At rare intervals, they heard, at a very great distance, the rattle and rumble of a coach, returning home late; then all was again silent.
Since their departure from the Rue Brise-Miche, Dagobert and his son had hardly exchanged a word. The design of these two brave men was noble and generous, and yet, resolute but pensive, they glided through the darkness like bandits, at the hour of nocturnal crimes.
Agricola carried on his shoulders the sack containing the cord, the hook, and the iron bar; Dagobert leaned upon the arm of his son, and Spoil sport followed his master.
“The bench, where we sat down, must be close by,” said Dagobert, stopping.
“Yes,” said Agricola, looking around; “here it is, father.” “It is oily half-past eleven—we must wait for midnight,” resumed Dagobert. “Let us be seated for an instant, to rest ourselves, and decide upon our plan.”
After a moment’s silence, the soldier took his son’s hands between his own, and thus continued: “Agricola, my child—it is yet time. Let me go alone, I entreat you. I shall know very well how to get through the business; but the nearer the moment comes, the more I fear to drag you into this dangerous enterprise.”
“And the nearer the moment comes, father, the more I feel I may be of some use; but, be it good or bad, I will share the fortune of your adventure. Our object is praiseworthy; it is a debt of honor that you have to pay, and I will take one half of it. Do not fancy that I will now draw back. And so, dear father, let us think of our plan of action.”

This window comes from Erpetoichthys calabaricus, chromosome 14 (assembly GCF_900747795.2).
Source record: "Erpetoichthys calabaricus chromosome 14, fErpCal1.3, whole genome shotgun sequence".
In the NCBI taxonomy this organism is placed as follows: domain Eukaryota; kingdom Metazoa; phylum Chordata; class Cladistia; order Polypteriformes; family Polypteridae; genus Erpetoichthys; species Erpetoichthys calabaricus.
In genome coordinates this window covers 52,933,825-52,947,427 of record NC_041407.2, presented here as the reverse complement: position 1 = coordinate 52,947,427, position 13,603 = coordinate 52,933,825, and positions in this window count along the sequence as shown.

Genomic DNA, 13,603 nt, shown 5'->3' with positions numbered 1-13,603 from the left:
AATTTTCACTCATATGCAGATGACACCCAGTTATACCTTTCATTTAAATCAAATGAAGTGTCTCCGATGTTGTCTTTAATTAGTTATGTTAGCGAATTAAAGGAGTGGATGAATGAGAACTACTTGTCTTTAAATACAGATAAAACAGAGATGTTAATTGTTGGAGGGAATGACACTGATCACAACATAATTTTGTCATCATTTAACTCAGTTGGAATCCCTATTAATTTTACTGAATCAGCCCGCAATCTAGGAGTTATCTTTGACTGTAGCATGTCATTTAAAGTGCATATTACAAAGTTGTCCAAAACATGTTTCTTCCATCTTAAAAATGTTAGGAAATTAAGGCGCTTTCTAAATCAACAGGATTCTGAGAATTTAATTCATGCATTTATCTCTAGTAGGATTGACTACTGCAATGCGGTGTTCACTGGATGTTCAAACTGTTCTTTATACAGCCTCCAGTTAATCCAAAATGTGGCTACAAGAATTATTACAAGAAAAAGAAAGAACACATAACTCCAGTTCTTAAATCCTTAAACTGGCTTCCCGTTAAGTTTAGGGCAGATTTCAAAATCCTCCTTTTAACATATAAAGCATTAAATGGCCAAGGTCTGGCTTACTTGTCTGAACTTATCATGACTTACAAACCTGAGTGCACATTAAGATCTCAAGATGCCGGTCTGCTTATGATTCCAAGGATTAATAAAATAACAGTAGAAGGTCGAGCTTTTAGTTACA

“Then you will come?” said Dagobert, stifling a sigh.
“We must do everything,” proceeded Agricola, “to secure success. You have already noticed the little garden-door, near the angle of the wall—that is excellent.”
“We shall get by that way into the garden, and look immediately for the open paling.”
“Yes; for on one side of this paling is the wing inhabited by Mdlle. de Cardoville, and on the other that part of the convent in which the general’s daughters are confined.”
At this moment, Spoil-sport, who was crouching at Dagobert’s feet, rose suddenly, and pricked up his ears, as if to listen.
“One would think that Spoil-sport heard something,” said Agricola. They listened—but heard only the wind, sounding through the tall trees of the boulevard.
“Now I think of it, father—when the garden-door is once open, shall we take Spoil-sport with us?”
“Yes; for if there is a watch-dog, he will settle him. And then he will give us notice of the approach of those who go the rounds. Besides, he is so intelligent, so attached to Rose and Blanche, that (who knows?) he may help to discover the place where they are. Twenty times I have seen him find them in the woods, by the most extraordinary instinct.”
A slow and solemn knell here rose above the noise of the wind: it was the first stroke of twelve.